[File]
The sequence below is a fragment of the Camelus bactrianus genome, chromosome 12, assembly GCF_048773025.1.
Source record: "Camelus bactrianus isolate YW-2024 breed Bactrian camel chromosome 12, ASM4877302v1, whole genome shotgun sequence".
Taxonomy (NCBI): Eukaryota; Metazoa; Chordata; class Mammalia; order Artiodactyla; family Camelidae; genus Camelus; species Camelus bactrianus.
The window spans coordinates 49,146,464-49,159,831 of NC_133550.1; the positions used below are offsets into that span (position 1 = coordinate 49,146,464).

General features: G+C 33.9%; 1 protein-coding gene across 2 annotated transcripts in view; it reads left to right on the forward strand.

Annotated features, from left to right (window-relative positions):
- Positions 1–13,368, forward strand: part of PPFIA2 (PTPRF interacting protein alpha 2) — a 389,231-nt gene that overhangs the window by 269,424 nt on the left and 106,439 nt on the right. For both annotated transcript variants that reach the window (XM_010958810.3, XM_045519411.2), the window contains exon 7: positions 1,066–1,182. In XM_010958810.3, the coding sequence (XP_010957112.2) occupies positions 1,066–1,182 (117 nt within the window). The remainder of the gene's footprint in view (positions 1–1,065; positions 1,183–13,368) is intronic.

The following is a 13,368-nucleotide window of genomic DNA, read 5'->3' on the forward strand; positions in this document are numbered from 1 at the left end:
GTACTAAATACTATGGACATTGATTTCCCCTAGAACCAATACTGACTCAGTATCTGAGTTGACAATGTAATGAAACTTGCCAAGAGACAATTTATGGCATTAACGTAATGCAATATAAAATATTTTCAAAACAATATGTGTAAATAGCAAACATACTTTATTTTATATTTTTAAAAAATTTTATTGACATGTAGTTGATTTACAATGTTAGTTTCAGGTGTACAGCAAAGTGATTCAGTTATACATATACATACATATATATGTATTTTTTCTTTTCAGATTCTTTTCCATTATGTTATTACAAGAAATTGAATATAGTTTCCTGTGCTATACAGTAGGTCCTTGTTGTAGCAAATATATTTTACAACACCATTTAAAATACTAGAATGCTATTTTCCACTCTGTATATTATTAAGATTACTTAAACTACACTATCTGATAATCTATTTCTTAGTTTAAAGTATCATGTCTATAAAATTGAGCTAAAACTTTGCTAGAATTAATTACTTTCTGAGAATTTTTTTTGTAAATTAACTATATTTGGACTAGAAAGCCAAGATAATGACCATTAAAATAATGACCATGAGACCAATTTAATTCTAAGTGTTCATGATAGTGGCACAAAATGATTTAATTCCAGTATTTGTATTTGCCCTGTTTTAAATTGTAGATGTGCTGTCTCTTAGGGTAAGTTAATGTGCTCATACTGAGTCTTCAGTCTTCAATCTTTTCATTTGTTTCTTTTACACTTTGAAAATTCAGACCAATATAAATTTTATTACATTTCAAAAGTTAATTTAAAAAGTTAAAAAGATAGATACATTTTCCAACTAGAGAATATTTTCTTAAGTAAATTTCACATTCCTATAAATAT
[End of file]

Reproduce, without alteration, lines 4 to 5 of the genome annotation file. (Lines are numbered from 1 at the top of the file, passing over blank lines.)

The window spans coordinates 49,146,464-49,159,831 of NC_133550.1; the positions used below are offsets into that span (position 1 = coordinate 49,146,464).

General features: G+C 33.9%; 1 protein-coding gene across 2 annotated transcripts in view; it reads left to right on the forward strand.